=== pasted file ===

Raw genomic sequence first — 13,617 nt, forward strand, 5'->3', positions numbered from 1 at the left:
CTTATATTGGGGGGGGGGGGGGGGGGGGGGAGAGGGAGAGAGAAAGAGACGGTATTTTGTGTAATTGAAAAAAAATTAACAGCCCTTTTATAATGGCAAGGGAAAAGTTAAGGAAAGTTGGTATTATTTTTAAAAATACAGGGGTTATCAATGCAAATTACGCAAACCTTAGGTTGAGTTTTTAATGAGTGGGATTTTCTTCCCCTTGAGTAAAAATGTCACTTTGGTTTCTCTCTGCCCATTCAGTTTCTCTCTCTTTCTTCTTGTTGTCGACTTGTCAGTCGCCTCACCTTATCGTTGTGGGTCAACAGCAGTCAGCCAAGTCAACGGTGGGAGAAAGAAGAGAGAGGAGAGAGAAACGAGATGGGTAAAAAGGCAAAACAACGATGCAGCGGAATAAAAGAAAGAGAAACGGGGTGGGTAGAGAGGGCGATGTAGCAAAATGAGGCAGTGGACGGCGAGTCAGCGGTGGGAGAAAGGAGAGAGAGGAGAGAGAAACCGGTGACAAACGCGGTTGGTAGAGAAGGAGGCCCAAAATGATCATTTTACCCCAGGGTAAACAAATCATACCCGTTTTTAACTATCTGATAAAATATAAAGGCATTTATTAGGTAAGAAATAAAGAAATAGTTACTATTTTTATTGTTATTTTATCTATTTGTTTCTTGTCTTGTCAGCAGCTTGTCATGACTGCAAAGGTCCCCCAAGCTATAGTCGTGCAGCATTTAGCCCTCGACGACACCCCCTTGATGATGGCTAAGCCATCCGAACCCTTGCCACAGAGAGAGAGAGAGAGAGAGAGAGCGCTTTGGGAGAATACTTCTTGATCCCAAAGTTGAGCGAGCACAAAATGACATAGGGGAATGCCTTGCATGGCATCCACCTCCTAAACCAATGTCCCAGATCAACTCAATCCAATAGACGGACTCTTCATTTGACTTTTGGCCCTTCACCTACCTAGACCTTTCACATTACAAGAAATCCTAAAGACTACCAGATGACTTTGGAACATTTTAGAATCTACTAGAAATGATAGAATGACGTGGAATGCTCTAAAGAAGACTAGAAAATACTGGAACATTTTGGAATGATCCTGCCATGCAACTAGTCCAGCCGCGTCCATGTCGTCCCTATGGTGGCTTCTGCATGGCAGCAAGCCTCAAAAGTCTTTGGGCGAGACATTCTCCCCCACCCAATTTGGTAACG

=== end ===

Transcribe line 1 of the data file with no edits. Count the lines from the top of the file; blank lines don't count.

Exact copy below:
Raw genomic sequence first — 13,617 nt, forward strand, 5'->3', positions numbered from 1 at the left: